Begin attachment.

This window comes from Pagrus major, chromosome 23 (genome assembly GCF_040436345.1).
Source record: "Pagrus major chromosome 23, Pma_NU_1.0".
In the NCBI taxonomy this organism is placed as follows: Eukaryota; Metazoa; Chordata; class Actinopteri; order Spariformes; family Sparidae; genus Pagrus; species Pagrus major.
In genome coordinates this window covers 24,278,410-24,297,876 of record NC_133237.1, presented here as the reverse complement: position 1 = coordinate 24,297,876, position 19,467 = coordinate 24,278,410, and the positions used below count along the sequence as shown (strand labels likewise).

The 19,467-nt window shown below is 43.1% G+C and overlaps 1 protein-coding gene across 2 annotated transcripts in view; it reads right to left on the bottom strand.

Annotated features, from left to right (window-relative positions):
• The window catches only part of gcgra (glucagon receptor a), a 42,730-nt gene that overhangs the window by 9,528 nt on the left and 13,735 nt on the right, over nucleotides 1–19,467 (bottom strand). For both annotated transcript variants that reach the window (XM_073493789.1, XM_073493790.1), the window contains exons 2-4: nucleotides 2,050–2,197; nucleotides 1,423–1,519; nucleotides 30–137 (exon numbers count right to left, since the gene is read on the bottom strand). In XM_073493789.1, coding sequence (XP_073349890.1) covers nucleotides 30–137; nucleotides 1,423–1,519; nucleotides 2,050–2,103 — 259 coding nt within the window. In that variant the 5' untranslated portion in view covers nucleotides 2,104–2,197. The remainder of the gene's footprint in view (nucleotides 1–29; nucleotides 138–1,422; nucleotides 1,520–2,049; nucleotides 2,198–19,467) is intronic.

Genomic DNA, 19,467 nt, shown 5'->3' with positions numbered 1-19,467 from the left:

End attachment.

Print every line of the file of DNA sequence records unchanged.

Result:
This window comes from Pagrus major, chromosome 23 (genome assembly GCF_040436345.1).
Source record: "Pagrus major chromosome 23, Pma_NU_1.0".
In the NCBI taxonomy this organism is placed as follows: Eukaryota; Metazoa; Chordata; class Actinopteri; order Spariformes; family Sparidae; genus Pagrus; species Pagrus major.
In genome coordinates this window covers 24,278,410-24,297,876 of record NC_133237.1, presented here as the reverse complement: position 1 = coordinate 24,297,876, position 19,467 = coordinate 24,278,410, and the positions used below count along the sequence as shown (strand labels likewise).

The 19,467-nt window shown below is 43.1% G+C and overlaps 1 protein-coding gene across 2 annotated transcripts in view; it reads right to left on the bottom strand.

Annotated features, from left to right (window-relative positions):
• The window catches only part of gcgra (glucagon receptor a), a 42,730-nt gene that overhangs the window by 9,528 nt on the left and 13,735 nt on the right, over nucleotides 1–19,467 (bottom strand). For both annotated transcript variants that reach the window (XM_073493789.1, XM_073493790.1), the window contains exons 2-4: nucleotides 2,050–2,197; nucleotides 1,423–1,519; nucleotides 30–137 (exon numbers count right to left, since the gene is read on the bottom strand). In XM_073493789.1, coding sequence (XP_073349890.1) covers nucleotides 30–137; nucleotides 1,423–1,519; nucleotides 2,050–2,103 — 259 coding nt within the window. In that variant the 5' untranslated portion in view covers nucleotides 2,104–2,197. The remainder of the gene's footprint in view (nucleotides 1–29; nucleotides 138–1,422; nucleotides 1,520–2,049; nucleotides 2,198–19,467) is intronic.

Genomic DNA, 19,467 nt, shown 5'->3' with positions numbered 1-19,467 from the left: